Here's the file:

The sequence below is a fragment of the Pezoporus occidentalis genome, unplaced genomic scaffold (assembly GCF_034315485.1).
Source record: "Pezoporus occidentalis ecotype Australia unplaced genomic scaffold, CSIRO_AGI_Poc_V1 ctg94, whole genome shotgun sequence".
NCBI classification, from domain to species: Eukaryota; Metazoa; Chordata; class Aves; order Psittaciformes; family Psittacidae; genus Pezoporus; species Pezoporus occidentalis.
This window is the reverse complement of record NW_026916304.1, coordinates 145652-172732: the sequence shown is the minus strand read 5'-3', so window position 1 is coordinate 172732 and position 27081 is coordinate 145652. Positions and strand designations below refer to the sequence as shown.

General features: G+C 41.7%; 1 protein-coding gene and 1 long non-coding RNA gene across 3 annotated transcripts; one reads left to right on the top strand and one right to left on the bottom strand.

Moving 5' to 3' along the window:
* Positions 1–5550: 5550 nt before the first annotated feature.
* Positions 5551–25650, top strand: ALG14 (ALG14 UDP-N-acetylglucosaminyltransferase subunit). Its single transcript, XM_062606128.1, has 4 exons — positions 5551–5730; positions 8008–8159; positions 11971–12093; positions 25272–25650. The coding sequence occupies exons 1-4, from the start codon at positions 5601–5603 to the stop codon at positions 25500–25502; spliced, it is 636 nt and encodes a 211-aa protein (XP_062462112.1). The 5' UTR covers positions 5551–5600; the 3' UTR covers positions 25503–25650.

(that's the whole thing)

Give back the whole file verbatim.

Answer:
The sequence below is a fragment of the Pezoporus occidentalis genome, unplaced genomic scaffold (assembly GCF_034315485.1).
Source record: "Pezoporus occidentalis ecotype Australia unplaced genomic scaffold, CSIRO_AGI_Poc_V1 ctg94, whole genome shotgun sequence".
NCBI classification, from domain to species: Eukaryota; Metazoa; Chordata; class Aves; order Psittaciformes; family Psittacidae; genus Pezoporus; species Pezoporus occidentalis.
This window is the reverse complement of record NW_026916304.1, coordinates 145652-172732: the sequence shown is the minus strand read 5'-3', so window position 1 is coordinate 172732 and position 27081 is coordinate 145652. Positions and strand designations below refer to the sequence as shown.

General features: G+C 41.7%; 1 protein-coding gene and 1 long non-coding RNA gene across 3 annotated transcripts; one reads left to right on the top strand and one right to left on the bottom strand.

Moving 5' to 3' along the window:
* Positions 1–5550: 5550 nt before the first annotated feature.
* Positions 5551–25650, top strand: ALG14 (ALG14 UDP-N-acetylglucosaminyltransferase subunit). Its single transcript, XM_062606128.1, has 4 exons — positions 5551–5730; positions 8008–8159; positions 11971–12093; positions 25272–25650. The coding sequence occupies exons 1-4, from the start codon at positions 5601–5603 to the stop codon at positions 25500–25502; spliced, it is 636 nt and encodes a 211-aa protein (XP_062462112.1). The 5' UTR covers positions 5551–5600; the 3' UTR covers positions 25503–25650.